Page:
Atlanta’s Asian-America community shows love with donation of medical masksSarah Hsi helped galvanize the Chinese/Asian-American community's donation (Special)
By Maria Saporta
In a show of unity, the Chinese-American community in Atlanta arranged for the donation of 11,000 medical mask to Grady Hospital on Thursday.
The donation of Chinese-made masks was made possible through contributions from the Chinese and Asian community, mostly from Atlanta.
“We want to use love to drive out the hate, which Asians are feeling right now,” said Sarah Hsi, chief information officer of the United Way of Greater Atlanta. “It was a feel-good experience.”
When the Chinese community became aware of the dangerous shortage of medical masks at local hospitals, it responded by working to deliver masks from China to local hospitals.
Hsi said that because there are not flights between China and the United States, “it’s very difficult to ship these masks.” Hsi
said it also took quite a bit of effort to arrange for the donation and finding the right people who were authorized to accept the shipment.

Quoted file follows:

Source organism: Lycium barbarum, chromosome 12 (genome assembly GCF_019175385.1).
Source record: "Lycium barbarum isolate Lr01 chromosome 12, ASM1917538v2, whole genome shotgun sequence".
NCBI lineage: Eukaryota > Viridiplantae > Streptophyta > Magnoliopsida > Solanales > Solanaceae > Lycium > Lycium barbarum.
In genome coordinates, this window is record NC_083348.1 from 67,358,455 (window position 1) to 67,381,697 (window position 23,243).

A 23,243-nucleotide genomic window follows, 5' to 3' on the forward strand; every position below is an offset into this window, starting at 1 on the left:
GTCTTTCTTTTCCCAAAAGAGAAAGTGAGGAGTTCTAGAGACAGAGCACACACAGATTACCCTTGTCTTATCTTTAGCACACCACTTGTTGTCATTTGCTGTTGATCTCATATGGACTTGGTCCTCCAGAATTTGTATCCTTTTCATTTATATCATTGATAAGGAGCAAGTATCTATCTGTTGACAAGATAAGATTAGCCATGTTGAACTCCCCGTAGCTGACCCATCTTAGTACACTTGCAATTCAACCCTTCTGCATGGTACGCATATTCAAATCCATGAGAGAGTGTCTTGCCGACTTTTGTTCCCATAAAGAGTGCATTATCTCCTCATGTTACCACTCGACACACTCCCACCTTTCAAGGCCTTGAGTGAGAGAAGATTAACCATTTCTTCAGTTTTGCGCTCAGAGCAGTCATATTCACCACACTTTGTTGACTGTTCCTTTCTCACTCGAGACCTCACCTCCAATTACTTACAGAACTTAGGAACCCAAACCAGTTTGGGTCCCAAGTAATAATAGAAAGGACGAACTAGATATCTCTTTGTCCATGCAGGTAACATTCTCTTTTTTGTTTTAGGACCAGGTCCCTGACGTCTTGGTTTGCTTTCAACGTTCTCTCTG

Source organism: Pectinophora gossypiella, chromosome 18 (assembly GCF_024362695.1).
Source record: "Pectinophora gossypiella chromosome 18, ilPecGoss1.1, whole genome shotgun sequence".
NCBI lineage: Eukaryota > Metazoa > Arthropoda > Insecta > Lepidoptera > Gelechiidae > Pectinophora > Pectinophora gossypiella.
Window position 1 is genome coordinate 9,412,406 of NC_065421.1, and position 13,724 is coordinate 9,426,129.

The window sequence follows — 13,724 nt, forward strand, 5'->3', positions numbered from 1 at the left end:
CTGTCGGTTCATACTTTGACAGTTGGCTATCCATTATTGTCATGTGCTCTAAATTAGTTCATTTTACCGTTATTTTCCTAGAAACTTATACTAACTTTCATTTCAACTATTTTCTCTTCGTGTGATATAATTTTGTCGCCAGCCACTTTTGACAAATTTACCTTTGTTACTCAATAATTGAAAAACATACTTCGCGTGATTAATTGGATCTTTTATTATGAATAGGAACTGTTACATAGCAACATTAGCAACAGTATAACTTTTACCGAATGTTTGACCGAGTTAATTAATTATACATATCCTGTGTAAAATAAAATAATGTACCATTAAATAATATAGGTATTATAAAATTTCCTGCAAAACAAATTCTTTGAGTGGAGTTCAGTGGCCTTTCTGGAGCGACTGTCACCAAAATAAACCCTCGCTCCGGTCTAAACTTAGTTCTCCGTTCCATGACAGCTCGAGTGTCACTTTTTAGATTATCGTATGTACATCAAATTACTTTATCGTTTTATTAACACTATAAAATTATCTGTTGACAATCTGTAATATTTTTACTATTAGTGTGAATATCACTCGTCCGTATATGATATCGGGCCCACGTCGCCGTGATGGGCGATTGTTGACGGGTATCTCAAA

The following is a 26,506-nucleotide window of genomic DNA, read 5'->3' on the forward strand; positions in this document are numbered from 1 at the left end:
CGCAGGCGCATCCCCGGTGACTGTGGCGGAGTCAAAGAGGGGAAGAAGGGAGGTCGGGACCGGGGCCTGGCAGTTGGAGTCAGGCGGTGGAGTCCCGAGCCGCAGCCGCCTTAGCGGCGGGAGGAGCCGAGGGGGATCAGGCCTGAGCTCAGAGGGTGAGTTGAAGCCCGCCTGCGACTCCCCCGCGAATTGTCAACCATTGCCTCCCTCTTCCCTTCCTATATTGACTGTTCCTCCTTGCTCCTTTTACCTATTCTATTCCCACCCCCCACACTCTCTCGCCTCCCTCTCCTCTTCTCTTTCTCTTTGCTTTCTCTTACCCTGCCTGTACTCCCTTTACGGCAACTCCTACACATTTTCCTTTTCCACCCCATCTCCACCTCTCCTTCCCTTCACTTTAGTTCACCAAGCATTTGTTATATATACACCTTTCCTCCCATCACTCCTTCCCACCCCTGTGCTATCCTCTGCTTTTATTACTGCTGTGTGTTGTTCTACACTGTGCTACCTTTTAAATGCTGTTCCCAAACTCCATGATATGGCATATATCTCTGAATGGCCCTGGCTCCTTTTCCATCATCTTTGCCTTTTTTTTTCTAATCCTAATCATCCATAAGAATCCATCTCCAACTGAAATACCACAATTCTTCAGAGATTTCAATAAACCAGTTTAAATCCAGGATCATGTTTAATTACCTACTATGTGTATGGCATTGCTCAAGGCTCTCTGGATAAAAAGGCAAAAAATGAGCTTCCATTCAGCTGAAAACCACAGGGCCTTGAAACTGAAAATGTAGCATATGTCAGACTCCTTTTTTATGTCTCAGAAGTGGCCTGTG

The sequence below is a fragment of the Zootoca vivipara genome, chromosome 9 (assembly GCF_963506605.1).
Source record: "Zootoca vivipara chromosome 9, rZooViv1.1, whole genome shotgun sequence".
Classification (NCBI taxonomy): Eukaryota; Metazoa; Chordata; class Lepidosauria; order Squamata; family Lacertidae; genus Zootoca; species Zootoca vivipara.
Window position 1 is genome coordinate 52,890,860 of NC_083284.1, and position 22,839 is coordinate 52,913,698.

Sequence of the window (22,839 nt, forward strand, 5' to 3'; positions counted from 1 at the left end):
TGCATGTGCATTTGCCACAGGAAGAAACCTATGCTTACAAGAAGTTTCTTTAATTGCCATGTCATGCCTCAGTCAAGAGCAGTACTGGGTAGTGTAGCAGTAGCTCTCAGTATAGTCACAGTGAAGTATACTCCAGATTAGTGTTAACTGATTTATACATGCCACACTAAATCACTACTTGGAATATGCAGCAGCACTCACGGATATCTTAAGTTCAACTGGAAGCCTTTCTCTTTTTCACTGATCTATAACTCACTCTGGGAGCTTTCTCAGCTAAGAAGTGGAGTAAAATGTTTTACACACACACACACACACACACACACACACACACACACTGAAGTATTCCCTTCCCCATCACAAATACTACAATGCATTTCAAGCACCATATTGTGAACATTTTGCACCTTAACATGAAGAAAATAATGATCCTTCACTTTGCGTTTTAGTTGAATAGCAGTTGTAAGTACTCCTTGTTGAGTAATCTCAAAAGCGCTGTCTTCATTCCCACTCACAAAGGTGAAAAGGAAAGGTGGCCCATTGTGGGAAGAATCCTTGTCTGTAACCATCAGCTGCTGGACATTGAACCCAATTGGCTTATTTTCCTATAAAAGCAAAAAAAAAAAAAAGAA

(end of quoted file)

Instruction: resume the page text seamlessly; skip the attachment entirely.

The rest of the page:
Milton Little, president of Atlanta’s United Way, was able to step in and help.
“Sometimes you know the right people to call,” Little said.
Once samples were verified by Grady Hospital, they were finally able to schedule the shipment for Thursday at noon. In all, 10,000 surgical masks and 1,000 N95 anti-Coronavirus face masks were included in the shipment.
All the shipping boxes had signs stating: “In Love We Connect.” The Chinese words on the sign mean: “Love has no borders.”
The effort is part of a greater initiative to create a sense of togetherness between the Asian-American community and the Atlanta community.
A Facebook page titled Atlanta Asian Community Acts of Kindness Against COVID-19 describes different ways people are helping address the needs in metro Atlanta. Medical masks also have been delivered to Northside Hospital and Emory Hospital.
Little also said the donation from the Asian-American community symbolized the humanity that exists in our region.
“It’s fabulous,” Little said. “It’s reflective of the fact that people, no matter who they are or where they come from, have compassion and come to the aid of those in need however they can.”